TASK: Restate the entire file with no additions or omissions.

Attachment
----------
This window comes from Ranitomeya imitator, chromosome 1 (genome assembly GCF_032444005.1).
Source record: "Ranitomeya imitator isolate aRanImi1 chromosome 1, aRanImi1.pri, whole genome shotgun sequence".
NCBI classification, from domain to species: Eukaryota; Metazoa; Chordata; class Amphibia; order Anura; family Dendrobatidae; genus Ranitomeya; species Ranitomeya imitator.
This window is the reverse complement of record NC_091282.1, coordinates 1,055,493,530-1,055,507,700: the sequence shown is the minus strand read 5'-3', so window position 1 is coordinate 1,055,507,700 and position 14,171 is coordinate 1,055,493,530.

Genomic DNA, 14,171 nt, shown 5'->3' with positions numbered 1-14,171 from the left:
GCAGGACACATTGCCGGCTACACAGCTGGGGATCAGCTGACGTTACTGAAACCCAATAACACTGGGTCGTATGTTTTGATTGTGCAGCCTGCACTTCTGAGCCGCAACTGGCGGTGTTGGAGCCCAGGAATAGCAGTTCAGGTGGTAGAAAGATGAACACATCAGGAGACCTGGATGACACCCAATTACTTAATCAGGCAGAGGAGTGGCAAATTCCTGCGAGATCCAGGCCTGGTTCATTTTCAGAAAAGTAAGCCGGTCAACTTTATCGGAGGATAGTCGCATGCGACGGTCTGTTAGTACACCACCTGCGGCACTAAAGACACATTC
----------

This window comes from Ranitomeya imitator, chromosome 1 (genome assembly GCF_032444005.1).
Source record: "Ranitomeya imitator isolate aRanImi1 chromosome 1, aRanImi1.pri, whole genome shotgun sequence".
NCBI classification, from domain to species: Eukaryota; Metazoa; Chordata; class Amphibia; order Anura; family Dendrobatidae; genus Ranitomeya; species Ranitomeya imitator.
This window is the reverse complement of record NC_091282.1, coordinates 1,055,493,530-1,055,507,700: the sequence shown is the minus strand read 5'-3', so window position 1 is coordinate 1,055,507,700 and position 14,171 is coordinate 1,055,493,530.

Genomic DNA, 14,171 nt, shown 5'->3' with positions numbered 1-14,171 from the left:
GCAGGACACATTGCCGGCTACACAGCTGGGGATCAGCTGACGTTACTGAAACCCAATAACACTGGGTCGTATGTTTTGATTGTGCAGCCTGCACTTCTGAGCCGCAACTGGCGGTGTTGGAGCCCAGGAATAGCAGTTCAGGTGGTAGAAAGATGAACACATCAGGAGACCTGGATGACACCCAATTACTTAATCAGGCAGAGGAGTGGCAAATTCCTGCGAGATCCAGGCCTGGTTCATTTTCAGAAAAGTAAGCCGGTCAACTTTATCGGAGGATAGTCGCATGCGACGGTCTGTTAGTACACCACCTGCGGCACTAAAGACACATTC